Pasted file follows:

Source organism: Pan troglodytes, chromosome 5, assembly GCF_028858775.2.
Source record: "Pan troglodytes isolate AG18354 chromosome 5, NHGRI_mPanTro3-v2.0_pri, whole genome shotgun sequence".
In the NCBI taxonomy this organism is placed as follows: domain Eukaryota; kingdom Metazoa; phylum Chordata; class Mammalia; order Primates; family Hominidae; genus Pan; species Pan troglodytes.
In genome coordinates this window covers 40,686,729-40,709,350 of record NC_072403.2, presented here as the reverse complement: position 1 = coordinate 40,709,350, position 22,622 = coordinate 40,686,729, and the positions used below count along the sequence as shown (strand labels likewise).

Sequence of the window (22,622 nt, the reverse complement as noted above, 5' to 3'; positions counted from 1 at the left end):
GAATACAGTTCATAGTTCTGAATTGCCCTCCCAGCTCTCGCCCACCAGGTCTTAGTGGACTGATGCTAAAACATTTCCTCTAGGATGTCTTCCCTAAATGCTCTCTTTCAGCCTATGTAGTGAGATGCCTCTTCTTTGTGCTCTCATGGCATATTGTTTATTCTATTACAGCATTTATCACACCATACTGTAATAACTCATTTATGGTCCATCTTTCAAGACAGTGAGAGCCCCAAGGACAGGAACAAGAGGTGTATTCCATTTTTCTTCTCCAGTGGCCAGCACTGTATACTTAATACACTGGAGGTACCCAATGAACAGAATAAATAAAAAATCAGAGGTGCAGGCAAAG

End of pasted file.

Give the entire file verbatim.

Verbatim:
Source organism: Pan troglodytes, chromosome 5, assembly GCF_028858775.2.
Source record: "Pan troglodytes isolate AG18354 chromosome 5, NHGRI_mPanTro3-v2.0_pri, whole genome shotgun sequence".
In the NCBI taxonomy this organism is placed as follows: domain Eukaryota; kingdom Metazoa; phylum Chordata; class Mammalia; order Primates; family Hominidae; genus Pan; species Pan troglodytes.
In genome coordinates this window covers 40,686,729-40,709,350 of record NC_072403.2, presented here as the reverse complement: position 1 = coordinate 40,709,350, position 22,622 = coordinate 40,686,729, and the positions used below count along the sequence as shown (strand labels likewise).

Sequence of the window (22,622 nt, the reverse complement as noted above, 5' to 3'; positions counted from 1 at the left end):
GAATACAGTTCATAGTTCTGAATTGCCCTCCCAGCTCTCGCCCACCAGGTCTTAGTGGACTGATGCTAAAACATTTCCTCTAGGATGTCTTCCCTAAATGCTCTCTTTCAGCCTATGTAGTGAGATGCCTCTTCTTTGTGCTCTCATGGCATATTGTTTATTCTATTACAGCATTTATCACACCATACTGTAATAACTCATTTATGGTCCATCTTTCAAGACAGTGAGAGCCCCAAGGACAGGAACAAGAGGTGTATTCCATTTTTCTTCTCCAGTGGCCAGCACTGTATACTTAATACACTGGAGGTACCCAATGAACAGAATAAATAAAAAATCAGAGGTGCAGGCAAAG